Moab was an ancient kingdom located in the highlands east of the Dead Sea, in what is now Jordan. Known primarily from references in the Hebrew Bible, Moab has long occupied a marginal position, one defined by the complex interrelationship of history, theology, and politics that underlies biblical archaeology. Moab in the Iron Age: Hegemony, Polity, Archaeology inverts this position, using Moab as the centerpiece of an extended reflection on the nature and meaning of state formation.
Focusing on the state as an effect rather than a cause, Bruce Routledge examines the constitution of the kingdom over a period of some seven hundred years. In particular, he develops Antonio Gramsci's concept of hegemony by examining the ways intellectual products, such as inscriptions, public buildings, and administrative practices, transformed local cultural resources in order to construct political dominance as a moral order. Through a careful analysis that combines archaeology and textual study, Routledge demonstrates how long-established principles underlying local identities were transformed when appropriated for particular state building projects. From this, he offers insights into the realization and historical reproduction of political power in everyday life.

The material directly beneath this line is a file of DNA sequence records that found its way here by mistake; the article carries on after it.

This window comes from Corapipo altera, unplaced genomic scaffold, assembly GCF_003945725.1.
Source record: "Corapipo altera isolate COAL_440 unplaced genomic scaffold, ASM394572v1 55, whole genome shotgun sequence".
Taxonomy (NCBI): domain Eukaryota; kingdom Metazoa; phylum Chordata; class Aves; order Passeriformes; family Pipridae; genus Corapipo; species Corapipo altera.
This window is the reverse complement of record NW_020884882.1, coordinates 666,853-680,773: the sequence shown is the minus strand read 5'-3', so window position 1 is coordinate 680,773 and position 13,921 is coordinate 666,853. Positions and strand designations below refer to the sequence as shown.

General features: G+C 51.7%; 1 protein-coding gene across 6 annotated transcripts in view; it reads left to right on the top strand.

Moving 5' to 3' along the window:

Rich in previously unpublished material, Moab in the Iron Age reinvigorates discussions of politics and culture in early complex societies, and presents a novel approach to the study of state formation.
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